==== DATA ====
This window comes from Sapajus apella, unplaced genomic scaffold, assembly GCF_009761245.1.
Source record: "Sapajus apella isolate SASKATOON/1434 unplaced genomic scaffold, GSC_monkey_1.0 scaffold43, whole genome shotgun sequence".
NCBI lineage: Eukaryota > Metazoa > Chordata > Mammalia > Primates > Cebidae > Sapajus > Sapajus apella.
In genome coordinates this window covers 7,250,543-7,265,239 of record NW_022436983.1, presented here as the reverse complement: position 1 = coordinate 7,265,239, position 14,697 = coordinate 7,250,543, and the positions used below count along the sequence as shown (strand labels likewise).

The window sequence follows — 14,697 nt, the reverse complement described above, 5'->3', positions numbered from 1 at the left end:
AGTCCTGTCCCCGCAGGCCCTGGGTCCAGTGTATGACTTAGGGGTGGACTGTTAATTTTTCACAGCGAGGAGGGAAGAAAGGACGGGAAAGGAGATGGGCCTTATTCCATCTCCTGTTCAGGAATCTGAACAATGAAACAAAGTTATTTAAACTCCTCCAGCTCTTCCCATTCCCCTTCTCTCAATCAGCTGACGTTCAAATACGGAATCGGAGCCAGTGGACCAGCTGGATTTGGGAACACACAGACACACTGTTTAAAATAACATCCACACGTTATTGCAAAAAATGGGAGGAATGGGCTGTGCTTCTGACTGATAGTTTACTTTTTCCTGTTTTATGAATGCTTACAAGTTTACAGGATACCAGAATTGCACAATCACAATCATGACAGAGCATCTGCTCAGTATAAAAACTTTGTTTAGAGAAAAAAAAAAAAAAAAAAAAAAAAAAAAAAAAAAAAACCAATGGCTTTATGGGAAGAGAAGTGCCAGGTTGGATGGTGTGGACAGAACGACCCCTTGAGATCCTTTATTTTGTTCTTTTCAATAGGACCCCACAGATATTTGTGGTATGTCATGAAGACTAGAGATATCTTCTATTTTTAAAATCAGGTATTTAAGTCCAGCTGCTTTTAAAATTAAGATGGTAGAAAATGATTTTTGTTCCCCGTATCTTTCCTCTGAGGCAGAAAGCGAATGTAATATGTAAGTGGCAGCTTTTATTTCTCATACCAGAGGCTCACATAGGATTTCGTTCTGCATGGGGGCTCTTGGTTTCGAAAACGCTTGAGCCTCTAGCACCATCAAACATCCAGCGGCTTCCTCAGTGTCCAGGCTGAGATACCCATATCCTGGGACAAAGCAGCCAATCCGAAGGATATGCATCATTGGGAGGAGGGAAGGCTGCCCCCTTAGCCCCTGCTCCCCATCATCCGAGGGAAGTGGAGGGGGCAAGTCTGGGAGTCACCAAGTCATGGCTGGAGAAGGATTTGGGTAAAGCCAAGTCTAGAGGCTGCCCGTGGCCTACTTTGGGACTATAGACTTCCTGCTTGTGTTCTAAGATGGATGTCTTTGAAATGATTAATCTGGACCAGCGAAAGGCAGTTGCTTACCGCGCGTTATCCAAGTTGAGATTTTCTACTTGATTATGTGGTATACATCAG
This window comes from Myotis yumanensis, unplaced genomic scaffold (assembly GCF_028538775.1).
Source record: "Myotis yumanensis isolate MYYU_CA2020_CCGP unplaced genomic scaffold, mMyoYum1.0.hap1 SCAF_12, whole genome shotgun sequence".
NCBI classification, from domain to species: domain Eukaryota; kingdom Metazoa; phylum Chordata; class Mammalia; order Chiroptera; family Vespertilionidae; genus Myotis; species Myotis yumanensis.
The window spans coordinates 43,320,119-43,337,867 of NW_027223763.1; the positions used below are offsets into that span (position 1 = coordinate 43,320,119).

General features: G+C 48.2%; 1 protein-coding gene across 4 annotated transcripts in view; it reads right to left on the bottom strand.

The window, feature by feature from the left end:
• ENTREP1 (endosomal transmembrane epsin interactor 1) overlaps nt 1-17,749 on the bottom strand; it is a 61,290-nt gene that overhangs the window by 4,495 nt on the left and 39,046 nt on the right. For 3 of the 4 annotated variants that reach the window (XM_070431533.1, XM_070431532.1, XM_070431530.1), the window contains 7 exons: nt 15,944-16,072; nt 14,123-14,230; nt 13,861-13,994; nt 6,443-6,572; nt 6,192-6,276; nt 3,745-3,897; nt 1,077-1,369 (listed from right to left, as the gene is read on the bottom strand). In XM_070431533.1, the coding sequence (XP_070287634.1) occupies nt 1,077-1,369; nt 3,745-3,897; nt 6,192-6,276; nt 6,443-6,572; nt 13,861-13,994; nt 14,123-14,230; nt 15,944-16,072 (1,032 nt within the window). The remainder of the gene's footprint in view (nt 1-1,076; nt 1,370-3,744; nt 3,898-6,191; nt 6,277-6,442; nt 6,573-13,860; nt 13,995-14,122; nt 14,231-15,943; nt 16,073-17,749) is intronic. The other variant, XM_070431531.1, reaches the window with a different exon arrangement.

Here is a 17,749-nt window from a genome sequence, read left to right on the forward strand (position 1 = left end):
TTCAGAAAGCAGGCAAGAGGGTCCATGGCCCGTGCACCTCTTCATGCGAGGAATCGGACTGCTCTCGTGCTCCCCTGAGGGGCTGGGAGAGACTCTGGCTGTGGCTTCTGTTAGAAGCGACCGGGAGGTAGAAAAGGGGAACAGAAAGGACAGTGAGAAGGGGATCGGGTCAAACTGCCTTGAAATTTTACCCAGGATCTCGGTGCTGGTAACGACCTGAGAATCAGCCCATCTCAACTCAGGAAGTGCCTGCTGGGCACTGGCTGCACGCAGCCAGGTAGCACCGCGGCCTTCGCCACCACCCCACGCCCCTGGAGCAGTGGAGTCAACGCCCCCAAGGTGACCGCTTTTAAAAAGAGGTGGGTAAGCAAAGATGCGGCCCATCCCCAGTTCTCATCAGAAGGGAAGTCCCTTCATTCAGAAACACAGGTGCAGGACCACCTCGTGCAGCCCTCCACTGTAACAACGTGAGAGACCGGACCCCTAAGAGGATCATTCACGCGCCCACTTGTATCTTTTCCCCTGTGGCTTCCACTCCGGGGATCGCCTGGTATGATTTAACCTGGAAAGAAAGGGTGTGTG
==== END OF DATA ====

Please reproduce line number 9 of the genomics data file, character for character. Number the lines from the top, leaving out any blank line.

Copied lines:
NCBI classification, from domain to species: domain Eukaryota; kingdom Metazoa; phylum Chordata; class Mammalia; order Chiroptera; family Vespertilionidae; genus Myotis; species Myotis yumanensis.